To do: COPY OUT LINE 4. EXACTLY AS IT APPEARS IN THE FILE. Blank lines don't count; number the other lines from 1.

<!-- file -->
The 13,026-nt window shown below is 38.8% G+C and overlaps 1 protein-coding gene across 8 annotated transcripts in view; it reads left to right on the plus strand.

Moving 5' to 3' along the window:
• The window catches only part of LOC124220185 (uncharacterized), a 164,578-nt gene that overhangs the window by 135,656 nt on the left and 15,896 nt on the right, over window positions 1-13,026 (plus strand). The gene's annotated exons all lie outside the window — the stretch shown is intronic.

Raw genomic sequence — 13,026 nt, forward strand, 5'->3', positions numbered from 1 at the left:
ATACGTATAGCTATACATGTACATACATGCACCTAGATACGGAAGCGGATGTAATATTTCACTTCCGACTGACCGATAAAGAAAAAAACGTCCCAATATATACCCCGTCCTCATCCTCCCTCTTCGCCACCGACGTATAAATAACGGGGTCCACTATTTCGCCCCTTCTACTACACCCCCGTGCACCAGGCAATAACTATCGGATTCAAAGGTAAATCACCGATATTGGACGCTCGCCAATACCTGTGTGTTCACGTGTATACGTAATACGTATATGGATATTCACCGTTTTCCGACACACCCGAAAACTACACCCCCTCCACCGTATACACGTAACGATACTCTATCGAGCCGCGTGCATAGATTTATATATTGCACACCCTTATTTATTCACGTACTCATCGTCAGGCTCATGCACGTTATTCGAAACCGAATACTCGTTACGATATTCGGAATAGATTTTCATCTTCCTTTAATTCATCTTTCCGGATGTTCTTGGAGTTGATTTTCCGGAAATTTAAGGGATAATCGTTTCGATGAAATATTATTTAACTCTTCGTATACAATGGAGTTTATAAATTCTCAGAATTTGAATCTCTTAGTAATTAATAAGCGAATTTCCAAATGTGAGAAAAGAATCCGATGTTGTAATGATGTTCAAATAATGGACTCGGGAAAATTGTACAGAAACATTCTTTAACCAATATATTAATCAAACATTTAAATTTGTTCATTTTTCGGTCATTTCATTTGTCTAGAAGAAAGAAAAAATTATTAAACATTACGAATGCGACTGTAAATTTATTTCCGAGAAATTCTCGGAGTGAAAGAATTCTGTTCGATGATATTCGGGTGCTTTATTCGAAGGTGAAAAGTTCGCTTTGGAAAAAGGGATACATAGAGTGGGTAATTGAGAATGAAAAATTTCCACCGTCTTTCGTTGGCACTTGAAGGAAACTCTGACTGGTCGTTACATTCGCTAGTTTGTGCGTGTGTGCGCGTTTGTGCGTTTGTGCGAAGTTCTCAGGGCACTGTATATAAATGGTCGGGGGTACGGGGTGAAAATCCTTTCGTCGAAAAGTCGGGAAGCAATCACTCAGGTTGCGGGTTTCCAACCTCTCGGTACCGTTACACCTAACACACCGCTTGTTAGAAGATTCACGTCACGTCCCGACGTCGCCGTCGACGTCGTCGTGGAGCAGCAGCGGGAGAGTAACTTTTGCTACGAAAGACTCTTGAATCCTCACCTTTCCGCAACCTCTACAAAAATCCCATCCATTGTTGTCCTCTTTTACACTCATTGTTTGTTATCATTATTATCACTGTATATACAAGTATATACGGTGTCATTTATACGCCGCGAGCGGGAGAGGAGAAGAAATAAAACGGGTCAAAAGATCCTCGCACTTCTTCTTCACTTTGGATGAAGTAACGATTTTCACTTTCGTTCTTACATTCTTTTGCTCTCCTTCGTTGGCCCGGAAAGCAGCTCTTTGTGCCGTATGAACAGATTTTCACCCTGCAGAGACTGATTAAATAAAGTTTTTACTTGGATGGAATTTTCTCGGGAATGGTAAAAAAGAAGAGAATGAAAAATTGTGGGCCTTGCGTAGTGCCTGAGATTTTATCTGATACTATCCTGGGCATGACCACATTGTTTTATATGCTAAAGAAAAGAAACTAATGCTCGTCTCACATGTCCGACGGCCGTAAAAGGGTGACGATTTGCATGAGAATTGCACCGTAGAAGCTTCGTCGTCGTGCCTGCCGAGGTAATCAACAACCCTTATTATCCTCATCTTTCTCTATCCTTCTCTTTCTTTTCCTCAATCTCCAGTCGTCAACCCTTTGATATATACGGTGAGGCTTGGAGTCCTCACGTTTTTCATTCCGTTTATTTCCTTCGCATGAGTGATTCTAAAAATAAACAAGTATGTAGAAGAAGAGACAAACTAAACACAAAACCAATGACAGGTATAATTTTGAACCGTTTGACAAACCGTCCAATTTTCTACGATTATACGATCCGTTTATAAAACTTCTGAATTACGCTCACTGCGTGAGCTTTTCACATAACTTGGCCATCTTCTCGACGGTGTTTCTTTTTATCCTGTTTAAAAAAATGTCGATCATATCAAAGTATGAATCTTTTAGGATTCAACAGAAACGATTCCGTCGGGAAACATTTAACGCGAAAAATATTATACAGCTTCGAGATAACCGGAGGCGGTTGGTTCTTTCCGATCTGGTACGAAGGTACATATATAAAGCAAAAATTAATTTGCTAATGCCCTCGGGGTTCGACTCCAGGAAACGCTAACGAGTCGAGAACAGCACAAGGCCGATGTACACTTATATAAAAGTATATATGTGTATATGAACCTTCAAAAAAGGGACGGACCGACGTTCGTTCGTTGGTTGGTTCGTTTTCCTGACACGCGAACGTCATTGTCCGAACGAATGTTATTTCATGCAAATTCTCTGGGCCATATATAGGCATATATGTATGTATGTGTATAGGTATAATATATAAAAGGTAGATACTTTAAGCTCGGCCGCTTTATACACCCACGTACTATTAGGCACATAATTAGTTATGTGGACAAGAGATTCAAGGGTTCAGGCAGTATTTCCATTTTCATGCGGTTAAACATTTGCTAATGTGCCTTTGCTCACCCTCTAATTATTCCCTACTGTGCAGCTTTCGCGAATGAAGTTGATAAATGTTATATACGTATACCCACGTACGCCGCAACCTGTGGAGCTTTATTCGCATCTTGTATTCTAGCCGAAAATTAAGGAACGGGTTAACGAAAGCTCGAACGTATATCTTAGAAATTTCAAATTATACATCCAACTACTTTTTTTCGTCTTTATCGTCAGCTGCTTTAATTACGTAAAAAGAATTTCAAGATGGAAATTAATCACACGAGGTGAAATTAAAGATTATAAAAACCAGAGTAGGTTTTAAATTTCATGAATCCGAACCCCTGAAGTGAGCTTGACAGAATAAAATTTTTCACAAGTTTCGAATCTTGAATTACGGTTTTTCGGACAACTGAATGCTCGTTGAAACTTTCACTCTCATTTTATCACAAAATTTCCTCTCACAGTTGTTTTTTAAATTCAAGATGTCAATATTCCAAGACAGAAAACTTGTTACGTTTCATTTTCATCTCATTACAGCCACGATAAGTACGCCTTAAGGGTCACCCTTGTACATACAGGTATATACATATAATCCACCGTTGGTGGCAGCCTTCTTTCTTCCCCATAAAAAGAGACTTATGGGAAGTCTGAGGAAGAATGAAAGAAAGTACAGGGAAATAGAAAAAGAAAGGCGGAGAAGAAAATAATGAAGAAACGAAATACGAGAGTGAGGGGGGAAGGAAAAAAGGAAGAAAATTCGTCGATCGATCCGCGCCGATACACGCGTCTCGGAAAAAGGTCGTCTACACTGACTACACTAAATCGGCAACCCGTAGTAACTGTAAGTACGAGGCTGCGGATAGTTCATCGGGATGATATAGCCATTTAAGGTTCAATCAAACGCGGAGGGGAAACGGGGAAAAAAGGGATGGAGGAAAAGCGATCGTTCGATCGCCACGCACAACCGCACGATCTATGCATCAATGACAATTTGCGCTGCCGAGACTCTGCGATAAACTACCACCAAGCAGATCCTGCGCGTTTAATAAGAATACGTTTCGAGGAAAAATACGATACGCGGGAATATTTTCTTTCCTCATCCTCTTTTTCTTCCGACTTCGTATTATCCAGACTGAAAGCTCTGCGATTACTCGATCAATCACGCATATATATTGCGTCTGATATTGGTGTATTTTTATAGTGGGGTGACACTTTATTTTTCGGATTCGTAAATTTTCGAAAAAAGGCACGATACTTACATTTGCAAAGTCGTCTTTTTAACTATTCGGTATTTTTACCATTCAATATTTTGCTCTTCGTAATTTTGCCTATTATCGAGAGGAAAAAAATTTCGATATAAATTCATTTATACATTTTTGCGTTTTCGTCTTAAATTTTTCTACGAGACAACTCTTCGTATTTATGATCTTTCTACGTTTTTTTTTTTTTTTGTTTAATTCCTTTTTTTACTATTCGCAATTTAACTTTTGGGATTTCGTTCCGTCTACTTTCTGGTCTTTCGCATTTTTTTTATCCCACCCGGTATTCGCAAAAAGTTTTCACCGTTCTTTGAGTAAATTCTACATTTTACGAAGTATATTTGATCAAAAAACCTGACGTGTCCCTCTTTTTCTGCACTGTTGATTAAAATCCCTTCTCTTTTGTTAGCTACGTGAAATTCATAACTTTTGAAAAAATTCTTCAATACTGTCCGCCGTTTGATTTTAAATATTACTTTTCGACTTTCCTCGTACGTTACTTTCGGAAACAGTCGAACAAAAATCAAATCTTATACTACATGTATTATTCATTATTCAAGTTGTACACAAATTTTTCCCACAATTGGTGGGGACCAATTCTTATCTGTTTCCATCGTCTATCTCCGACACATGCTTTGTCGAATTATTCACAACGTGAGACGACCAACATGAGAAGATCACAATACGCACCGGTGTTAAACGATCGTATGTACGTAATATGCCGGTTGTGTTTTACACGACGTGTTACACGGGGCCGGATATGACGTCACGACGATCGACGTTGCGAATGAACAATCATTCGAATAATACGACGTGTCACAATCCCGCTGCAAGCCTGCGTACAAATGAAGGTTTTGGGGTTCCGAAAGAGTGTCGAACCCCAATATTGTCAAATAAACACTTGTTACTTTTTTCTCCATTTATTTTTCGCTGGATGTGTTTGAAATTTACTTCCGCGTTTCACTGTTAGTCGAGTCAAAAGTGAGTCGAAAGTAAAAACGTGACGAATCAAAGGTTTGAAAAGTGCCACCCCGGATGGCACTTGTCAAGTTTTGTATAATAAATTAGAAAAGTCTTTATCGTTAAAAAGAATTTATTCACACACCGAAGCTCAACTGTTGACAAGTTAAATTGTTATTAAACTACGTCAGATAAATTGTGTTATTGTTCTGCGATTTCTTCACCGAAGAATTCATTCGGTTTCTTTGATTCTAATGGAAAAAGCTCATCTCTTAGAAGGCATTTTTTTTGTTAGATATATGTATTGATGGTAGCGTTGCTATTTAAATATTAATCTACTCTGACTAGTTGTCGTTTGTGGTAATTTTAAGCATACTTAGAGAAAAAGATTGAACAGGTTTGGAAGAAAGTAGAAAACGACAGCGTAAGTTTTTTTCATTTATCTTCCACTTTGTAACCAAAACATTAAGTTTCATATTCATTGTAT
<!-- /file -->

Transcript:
Raw genomic sequence — 13,026 nt, forward strand, 5'->3', positions numbered from 1 at the left: